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ABSTRACT: Gene microarrays may enable the elucidation of neurobiological changes underlying the pathophysiology and treatment of major depression. However, previous studies of antidepressant treatments were performed in healthy normal rather than 'depressed' animals. Since antidepressants are devoid of mood-changing effects in normal individuals, the clinically relevant rodent transcriptional changes could remain undetected. We investigated antidepressant-related transcriptome changes in a corticolimbic network of mood regulation in the context of the unpredictable chronic mild stress (UCMS), a naturalistic model of depression based on socio-environmental stressors. Mice subjected to a 7-week UCMS displayed a progressive coat state deterioration, reduced weight gain, and increased agonistic and emotion-related behaviors. Chronic administration of an effective (fluoxetine) or putative antidepressant (corticotropin-releasing factor-1 (CRF1) antagonist, SSR125543) reversed all physical and behavioral effects. Changes in gene expression differed among cingulate cortex (CC), amygdala (AMY) and dentate gyrus (DG) and were extensively reversed by both drugs in CC and AMY, and to a lesser extent in DG. Fluoxetine and SSR125543 also induced additional and very similar molecular profiles in UCMS-treated mice, but the effects of the same drug differed considerably between control and UCMS states. These studies established on a large-scale that the molecular impacts of antidepressants are region-specific and state-dependent, revealed common transcriptional changes downstream from different antidepressant treatments and supported CRF1 targeting as an effective therapeutic strategy. Correlations between UCMS, drug treatments, and gene expression suggest distinct AMY neuronal and oligodendrocyte molecular phenotypes as candidate systems for mood regulation and therapeutic interventions.Neuropsychopharmacology: official publication of the American College of Neuropsychopharmacology 07/2008; 34(6):1363-80. · 6.99 Impact Factor
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ABSTRACT: To determine whether the offspring of centenarians have personality characteristics that are distinct from the general population. Case-control. Nationwide U.S. sample. Unrelated offspring of centenarians (n=246, mean age 75) were compared with published norms. Using the NEO-Five-Factor Inventory (NEO-FFI) questionnaire, measures of the personality traits neuroticism, extraversion, openness, agreeableness, and conscientiousness were obtained. T-scores and percentiles were calculated according to sex and used to interpret the results. Male and female offspring of centenarians scored in the low range of published norms for neuroticism and in the high range for extraversion. The women also scored comparatively high in agreeableness. Otherwise, both sexes scored within normal range for conscientiousness and openness, and the men scored within normal range for agreeableness. Specific personality traits may be important to the relative successful aging demonstrated by the offspring of centenarians. Similarities across four of the five domains between male and female offspring is noteworthy and may relate to their successful aging. Measures of personality are an important phenotype to include in studies that assess genetic and environmental influences of longevity and successful aging.Journal of the American Geriatrics Society 05/2009; 57(4):683-5. · 3.98 Impact Factor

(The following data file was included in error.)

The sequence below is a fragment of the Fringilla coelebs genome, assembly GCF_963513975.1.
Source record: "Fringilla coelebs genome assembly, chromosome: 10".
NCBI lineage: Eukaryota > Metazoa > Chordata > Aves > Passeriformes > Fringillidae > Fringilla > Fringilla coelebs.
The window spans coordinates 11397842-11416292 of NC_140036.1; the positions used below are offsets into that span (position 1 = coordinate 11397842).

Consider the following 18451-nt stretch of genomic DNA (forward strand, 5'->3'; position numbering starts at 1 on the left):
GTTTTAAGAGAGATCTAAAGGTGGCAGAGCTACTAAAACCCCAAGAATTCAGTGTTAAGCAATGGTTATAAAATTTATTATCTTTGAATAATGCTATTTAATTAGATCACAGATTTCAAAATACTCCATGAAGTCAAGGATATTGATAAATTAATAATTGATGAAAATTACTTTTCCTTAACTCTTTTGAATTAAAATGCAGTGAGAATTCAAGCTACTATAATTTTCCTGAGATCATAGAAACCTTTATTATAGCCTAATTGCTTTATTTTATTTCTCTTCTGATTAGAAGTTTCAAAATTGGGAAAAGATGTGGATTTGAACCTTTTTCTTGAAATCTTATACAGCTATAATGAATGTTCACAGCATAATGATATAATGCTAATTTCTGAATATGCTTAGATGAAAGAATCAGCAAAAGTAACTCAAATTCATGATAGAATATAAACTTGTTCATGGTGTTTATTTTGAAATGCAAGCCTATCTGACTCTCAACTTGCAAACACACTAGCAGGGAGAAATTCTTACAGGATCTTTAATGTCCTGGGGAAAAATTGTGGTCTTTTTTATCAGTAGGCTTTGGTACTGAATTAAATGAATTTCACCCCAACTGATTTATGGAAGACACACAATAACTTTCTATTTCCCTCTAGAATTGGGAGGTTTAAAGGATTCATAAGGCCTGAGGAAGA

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ABSTRACT: Major depressive disorder is one of the most common and devastating psychiatric disorders. To identify candidate mechanisms for major depressive disorder, we compared gene expression in the temporal cortex from 12 patients with major depressive disorder and 14 matched controls using Affymetrix HgU95A microarrays. Significant expression changes were revealed in families of genes involved in neurodevelopment, signal transduction and cell communication. Among these, the expression of 17 genes related to oligodendrocyte function was significantly (P < 0.05, fold change > 1.4) decreased in patients with major depressive disorder. Eight of these 17 genes encode structural components of myelin (CNP, MAG, MAL, MOG, MOBP, PMP22, PLLP, PLP1). Five other genes encode enzymes involved in the synthesis of myelin constituents (ASPA, UGT8), or are essential in regulation of myelin formation (ENPP2, EDG2, TF, KLK6). One gene, that is, SOX10, encodes a transcription factor regulating other myelination-related genes. OLIG2 is a transcription factor present exclusively in oligodendrocytes and oligodendrocyte precursors. Another gene, ERBB3, is involved in oligodendrocyte differentiation. In addition to myelination-related genes, there were significant changes in multiple genes involved in axonal growth/synaptic function. These findings suggest that major depressive disorder may be associated with changes in cell communication and signal transduction mechanisms that contribute to abnormalities in oligodendroglia and synaptic function. Taken together with other studies, these findings indicate that major depressive disorder may share common oligodendroglial abnormalities with schizophrenia and bipolar disorder.Molecular Psychiatry 03/2005; 10(3):309-22. · 14.90 Impact Factor